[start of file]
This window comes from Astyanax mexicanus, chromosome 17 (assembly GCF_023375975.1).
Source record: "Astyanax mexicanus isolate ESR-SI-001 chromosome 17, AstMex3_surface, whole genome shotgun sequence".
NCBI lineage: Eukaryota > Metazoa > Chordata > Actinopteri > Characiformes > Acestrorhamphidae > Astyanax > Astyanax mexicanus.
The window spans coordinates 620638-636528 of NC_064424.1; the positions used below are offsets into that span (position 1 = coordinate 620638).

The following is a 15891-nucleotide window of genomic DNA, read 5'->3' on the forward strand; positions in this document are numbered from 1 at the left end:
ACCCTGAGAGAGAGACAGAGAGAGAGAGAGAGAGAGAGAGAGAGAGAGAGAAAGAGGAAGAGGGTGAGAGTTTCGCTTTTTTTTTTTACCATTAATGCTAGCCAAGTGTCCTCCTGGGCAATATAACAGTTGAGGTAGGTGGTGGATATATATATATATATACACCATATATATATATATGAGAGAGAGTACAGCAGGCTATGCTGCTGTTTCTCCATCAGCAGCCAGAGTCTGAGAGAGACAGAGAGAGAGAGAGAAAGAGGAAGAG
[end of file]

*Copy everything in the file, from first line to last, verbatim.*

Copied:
This window comes from Astyanax mexicanus, chromosome 17 (assembly GCF_023375975.1).
Source record: "Astyanax mexicanus isolate ESR-SI-001 chromosome 17, AstMex3_surface, whole genome shotgun sequence".
NCBI lineage: Eukaryota > Metazoa > Chordata > Actinopteri > Characiformes > Acestrorhamphidae > Astyanax > Astyanax mexicanus.
The window spans coordinates 620638-636528 of NC_064424.1; the positions used below are offsets into that span (position 1 = coordinate 620638).

The following is a 15891-nucleotide window of genomic DNA, read 5'->3' on the forward strand; positions in this document are numbered from 1 at the left end:
ACCCTGAGAGAGAGACAGAGAGAGAGAGAGAGAGAGAGAGAGAGAGAGAGAAAGAGGAAGAGGGTGAGAGTTTCGCTTTTTTTTTTTACCATTAATGCTAGCCAAGTGTCCTCCTGGGCAATATAACAGTTGAGGTAGGTGGTGGATATATATATATATATACACCATATATATATATATGAGAGAGAGTACAGCAGGCTATGCTGCTGTTTCTCCATCAGCAGCCAGAGTCTGAGAGAGACAGAGAGAGAGAGAGAAAGAGGAAGAG